Tuesday, July 20, 2010

St. Maria Goretti

*This may contain triggers for sexual assault survivors*

As a teenager coming into the faith, St. Maria Goretti was one of the first saints I heard about. I randomly caught a documentary about her on EWTN (for those who don't know, Eternal Word Television Network, aka Catholic TV). She was born a poor farm tenant's daughter in 1890 in Corinaldo, a town in central Italy. She grew up a devout Catholic girl and was known for her kindness and generosity. When she was not even twelve years old, a neighbor began harassing her until one day, he took her and attempted to rape her. She resisted him physically and, as a result, he stabbed her fourteen times. She died in the hospital, forgiving the man on her death bed. He later repented (after years in prison) and she was canonized a saint by the Catholic Church. She was canonized for "defending her purity".

I have a bit of a problem with that last bit.

I don't have a problem with St. Maria being a saint. I think such forgiveness, at any age, is something to be commended very highly. I also find that she showed courage in the face of huge adversity and worked hard to show a generous and loving soul, no matter what she faced. I believe it is important for young people to learn how to say no, to defend themselves in the face of attack, and, at the same time, to forgive the acts committed against them. However, I do have a problem with the Church using her as a defender of chastity.

You see, when the Church holds her up as a model of chastity (when she's barely even pubescent), it implies that Maria somehow wanted what was done. It implies that she was fighting, not a man trying to attack her, but her own sexual desires. It implies that she was somehow "asking for it." It implies that this violent act, had she submitted, would be "her fault."

It bothers me even more because she was still a child. She was not even twelve years old, may or may not have started her periods, may have just started liking boys, and she's considered a defender of purity? Even if it was his purity she was fighting for (and she did protest the act for the sake of his soul), why would that be her responsibility? As he was the adult in this picture, why shouldn't he be considered the defender of his own purity?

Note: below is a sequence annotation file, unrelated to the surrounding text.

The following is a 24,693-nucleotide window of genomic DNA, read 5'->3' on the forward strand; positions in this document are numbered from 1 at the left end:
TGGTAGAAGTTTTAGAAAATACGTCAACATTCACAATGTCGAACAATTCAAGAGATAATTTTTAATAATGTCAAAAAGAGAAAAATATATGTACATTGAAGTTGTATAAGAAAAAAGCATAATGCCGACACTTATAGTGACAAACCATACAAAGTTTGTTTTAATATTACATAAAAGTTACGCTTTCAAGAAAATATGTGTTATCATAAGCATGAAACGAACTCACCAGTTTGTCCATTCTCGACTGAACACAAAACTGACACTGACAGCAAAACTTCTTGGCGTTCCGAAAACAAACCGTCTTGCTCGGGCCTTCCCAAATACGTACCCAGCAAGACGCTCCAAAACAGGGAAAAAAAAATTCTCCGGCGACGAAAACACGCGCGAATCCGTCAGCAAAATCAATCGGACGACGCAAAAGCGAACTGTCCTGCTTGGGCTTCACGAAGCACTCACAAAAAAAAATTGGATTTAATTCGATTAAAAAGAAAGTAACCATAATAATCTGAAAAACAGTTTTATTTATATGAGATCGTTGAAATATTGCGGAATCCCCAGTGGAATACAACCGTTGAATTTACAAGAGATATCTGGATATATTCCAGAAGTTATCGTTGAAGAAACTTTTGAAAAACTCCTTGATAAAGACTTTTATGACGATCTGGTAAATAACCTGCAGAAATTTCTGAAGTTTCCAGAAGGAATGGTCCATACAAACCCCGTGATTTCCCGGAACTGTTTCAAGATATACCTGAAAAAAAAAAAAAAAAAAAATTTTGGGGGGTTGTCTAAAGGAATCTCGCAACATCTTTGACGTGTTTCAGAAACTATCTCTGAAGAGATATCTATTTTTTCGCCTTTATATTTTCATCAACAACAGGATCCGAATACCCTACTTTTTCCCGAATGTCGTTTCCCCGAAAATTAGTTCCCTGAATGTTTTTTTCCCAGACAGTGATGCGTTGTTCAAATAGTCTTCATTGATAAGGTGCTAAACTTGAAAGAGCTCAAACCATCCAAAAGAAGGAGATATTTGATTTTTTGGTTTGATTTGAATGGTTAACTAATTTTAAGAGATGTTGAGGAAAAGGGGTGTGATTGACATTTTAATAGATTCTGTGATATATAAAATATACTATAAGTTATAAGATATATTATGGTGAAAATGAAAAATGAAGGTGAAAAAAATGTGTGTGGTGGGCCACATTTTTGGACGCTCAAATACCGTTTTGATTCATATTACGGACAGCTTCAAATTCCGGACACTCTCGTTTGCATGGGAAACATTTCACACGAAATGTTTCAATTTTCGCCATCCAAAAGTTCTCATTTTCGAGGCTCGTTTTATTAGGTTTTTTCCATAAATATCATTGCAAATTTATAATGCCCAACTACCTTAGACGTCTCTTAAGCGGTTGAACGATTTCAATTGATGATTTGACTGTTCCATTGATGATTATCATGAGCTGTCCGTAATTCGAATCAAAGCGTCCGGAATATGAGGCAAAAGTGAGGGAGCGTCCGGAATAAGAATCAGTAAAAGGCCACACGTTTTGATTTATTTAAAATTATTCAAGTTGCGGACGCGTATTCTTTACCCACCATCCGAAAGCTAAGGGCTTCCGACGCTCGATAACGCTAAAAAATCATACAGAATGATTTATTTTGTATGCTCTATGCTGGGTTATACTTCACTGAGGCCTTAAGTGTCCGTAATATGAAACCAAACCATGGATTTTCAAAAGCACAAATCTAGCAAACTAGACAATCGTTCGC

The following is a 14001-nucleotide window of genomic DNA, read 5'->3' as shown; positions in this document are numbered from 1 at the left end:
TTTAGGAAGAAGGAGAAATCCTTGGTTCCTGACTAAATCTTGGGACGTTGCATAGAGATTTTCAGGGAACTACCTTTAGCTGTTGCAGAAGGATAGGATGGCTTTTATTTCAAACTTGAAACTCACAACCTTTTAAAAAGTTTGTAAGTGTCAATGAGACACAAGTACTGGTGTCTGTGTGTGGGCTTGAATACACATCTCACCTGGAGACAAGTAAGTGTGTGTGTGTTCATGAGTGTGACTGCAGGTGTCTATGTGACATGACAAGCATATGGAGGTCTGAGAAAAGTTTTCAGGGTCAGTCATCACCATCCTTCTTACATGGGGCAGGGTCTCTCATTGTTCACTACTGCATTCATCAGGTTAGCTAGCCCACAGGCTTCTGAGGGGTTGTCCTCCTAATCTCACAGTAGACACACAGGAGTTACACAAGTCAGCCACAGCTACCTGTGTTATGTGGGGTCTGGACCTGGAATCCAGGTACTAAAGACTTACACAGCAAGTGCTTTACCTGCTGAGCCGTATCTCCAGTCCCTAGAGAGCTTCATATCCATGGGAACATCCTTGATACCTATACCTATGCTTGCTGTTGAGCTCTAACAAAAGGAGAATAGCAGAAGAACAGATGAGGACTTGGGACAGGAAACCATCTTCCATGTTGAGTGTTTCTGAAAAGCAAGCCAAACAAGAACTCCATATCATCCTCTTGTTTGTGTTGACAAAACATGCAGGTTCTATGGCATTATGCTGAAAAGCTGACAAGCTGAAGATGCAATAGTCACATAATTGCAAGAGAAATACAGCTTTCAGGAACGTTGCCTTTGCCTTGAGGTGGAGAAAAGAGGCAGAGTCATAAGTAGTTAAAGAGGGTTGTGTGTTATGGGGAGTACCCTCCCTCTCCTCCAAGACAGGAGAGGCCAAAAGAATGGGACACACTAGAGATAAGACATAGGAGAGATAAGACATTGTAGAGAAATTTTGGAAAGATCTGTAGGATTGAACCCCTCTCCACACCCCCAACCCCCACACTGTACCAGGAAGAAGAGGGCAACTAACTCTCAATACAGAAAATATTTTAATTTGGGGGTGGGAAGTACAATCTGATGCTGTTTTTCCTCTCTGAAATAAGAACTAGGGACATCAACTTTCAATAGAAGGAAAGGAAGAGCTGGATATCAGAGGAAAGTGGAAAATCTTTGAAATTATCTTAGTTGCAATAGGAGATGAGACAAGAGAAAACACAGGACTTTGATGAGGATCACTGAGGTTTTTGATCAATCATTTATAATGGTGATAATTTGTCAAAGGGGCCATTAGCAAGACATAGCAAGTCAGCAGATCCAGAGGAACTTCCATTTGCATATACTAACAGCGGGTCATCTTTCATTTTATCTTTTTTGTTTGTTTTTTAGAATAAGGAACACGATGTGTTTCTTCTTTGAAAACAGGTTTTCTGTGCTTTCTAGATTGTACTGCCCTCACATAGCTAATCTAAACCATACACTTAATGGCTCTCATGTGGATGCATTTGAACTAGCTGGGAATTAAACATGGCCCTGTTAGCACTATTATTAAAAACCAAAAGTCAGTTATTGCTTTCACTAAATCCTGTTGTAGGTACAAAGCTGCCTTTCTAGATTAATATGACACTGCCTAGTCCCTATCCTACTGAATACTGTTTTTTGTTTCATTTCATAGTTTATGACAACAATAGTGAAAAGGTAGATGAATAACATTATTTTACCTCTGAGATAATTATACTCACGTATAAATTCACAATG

Further, are women who do submit (whether to save their lives or because they simply want it to end) somehow responsible for these crimes? Are children who choose not to fight an abusive adult somehow sinning? Are people who survive an ordeal such as this somehow "less" because they "allowed" someone to sin with them? What kind of message are we sending our Catholic youth, especially the young women?

I believe we should continue to hold Maria as a saint and role model. She is a model of forgiveness, of her willingness to stand for herself and could be considered as someone who stands with those who do suffer from these atrocities. However, to hold her as a model of chastity is inappropriate, as the acts were done without her consent. St. Maria was a child who was brutally killed by an adult who should have known better. This was not a turmoil of inner demons and sexual self-control. This was an act of violence that she had little control over.

I don't believe fighting against a rapist merits a "defense of purity" recognition. It would be the same as if a murder victim was recognized for "defending life" because they fought their killer. Does that mean those who do die are somehow participating in the sin of murder? Absolutely not. Why would we imply the same for those who suffered sexual violence?

1 comment:

  1. I do not believe in the whole business of saints and their veneration, since I am a Protestant and therefore acknowledge only the Bible - without reference to tradition.

    But that having been said, I think the point is that she paid the ultimate price for refusing to disobey God's commandments. She certainly deserves honor as a martyr.